Country Presentation in 8th ILO/IOE/CAPE High-Level Asia-Pacific Employers Conference
8th ILO/IOE/CAPE High-Level Asia-Pacific Employers Conference Kyoto-Japan, 3 December 2011
Country Presentation, by Iranian Confederation of Employers’ Associations (ICEA),
Tehran-Iran, I. R. of,
It is our pleasure to be present at this "Conference". Having the opportunity to share, some of our thoughts and concerns with this meeting is so special.
We thank the ILO, IOE and CAPE for organizing this meeting and also appreciate the government of Japan for its hosting.
Mr. Chairman, ladies and gentlemen,
The current global economic downturn impacted differently across countries and regions. In my own region of Asia, many countries confronted the crisis without banking failures, and with only minor and short term reversals in employment growth. However, many face the ongoing impact of downturns in their export markets and fluctuations in global demand.
For my country, the I. R. of Iran, the greatest shock was global "trade" turmoil, not the financial itself.
Considering the current situation, at international and national level, there are number of factors holding back the achievement of sustainability and viability of the Iranian private sector, which I would like to share with this gathering.
1) Although the I. R. of Iran has not felt the economic back lash to the same extent as other countries, but due to the heavily reliance on oil export, its economy has been affected by the reduced oil revenues The government faced with budget troubles, has been unable to entirely fulfill its remittance-related commitments, with respect to the state-owned infrastructure projects which are driving force for the private sector activities in the country.
This problem has been compelling the private sector to certain layoffs and inevitable delays, in some cases for months, in payments of wages. If this trend continues, it could be even harder for our employers to enforce fiscal discipline and sound labor management, in the future.
2) Through the execution of the "Target-Oriented Subsidies Plan", the government cut subsidies on major food and energy products, in a bid to annually shave, about billions of dollars, off the public expenses. The government deposits the cash subsidies in the peoples’ accounts. ICEA argues that the amount gained from the scraped subsidies must be transferred only to vulnerable and deprived households, and not to almost three fourth of the people that are now receiving the cash transfer, while the remaining should be channeled to the country’s developmental projects. This policy will lead to fostering and developing the private sector, result of which will be further and further job opportunities.
3) Politically-tainted west’s attitude towards Iran nuclear program led to imposed sanctions on the country. Due to the sanctions, international banks are hesitating to get involved with financing business with Iran. Sanctions-related banking restrictions have made it increasingly difficult, for the Iranian private sector, to access international banking services. This is a very challenging question that we are hoping to be dealt with by its depoliticizing, and be resolved through diplomatic channels.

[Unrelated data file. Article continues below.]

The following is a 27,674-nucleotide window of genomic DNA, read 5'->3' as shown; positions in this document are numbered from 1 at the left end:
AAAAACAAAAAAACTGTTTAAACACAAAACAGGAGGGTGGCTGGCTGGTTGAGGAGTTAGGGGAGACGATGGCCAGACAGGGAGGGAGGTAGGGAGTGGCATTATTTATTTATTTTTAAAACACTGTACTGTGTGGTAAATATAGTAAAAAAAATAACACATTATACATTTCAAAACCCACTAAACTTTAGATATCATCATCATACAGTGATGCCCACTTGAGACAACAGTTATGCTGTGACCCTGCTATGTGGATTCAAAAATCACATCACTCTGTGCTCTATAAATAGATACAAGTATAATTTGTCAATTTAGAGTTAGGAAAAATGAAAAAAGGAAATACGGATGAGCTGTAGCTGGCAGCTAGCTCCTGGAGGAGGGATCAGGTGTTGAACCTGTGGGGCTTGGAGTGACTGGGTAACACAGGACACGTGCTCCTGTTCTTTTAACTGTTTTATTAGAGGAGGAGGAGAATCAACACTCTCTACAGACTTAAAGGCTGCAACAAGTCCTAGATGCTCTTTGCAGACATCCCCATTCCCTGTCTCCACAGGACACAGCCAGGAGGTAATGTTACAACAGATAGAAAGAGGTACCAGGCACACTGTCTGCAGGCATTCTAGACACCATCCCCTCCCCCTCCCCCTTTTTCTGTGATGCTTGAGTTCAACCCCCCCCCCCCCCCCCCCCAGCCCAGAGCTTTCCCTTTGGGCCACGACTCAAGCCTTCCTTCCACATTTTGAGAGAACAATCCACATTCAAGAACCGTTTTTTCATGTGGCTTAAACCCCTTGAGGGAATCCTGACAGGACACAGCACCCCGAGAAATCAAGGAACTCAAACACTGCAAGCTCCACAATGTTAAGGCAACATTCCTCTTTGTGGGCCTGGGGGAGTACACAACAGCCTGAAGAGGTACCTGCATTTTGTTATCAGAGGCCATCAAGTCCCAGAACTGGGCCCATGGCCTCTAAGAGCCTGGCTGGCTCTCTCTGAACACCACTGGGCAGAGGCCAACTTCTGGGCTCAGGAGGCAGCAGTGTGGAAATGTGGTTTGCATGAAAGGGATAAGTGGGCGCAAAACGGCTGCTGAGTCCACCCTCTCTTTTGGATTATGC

4) In my country, the state-owned and run economy system has been prevailing for a long time. Existence of a public monopoly as compared with only 17/18 percent of private business has made it almost impossible to create a healthy competitive environment for desirable functioning of the private sector.
To remedy the situation, the policy of privatization has placed among the top priorities of the country’s economic program. However, the pace and scope of this reform is not very significant,
Additionally, shortage of adequately business training and education for young entrepreneurs with support for improving access to finance, and existence of a variety of difficulties in starting and improving business has resulted in the expansion of informal economy in the country. Formalization of the informal economy in my country is an absolute necessity.
Given the situation, my organization, ICEA, has been trying to play its role in fostering public-private partnership in dealing with barriers facing the business community. It needs, however, to further knowledge and capacity development, if it is to effectively influence policy discussions and decisions.
My organization has been requesting the Office, in many occasions, to launch an inclusive technical cooperative program helping to enhance its capacity and capability in performing required lobbying and advocacy, while providing better services to its member associations.
We are hoping that the very recently mission, to Tehran, of the ILO New-Delhi based Regional Office senior expert, Mr. Gotabaya, will lead to development of a comprehensive technical assistance with ICEA.
Mr. Chairman, ladies and gentlemen,
I conclude my remarks by stressing that the ILO needs to:
Firstly, develop "contingency plans" to help SMEs improve productivity and sustain their business during the crisis.
Secondly, help constituents meet the demands for strengthening the capacity of the social partners and labor administration.
Mr. Chairman, distinguished delegates, I appreciate your attention.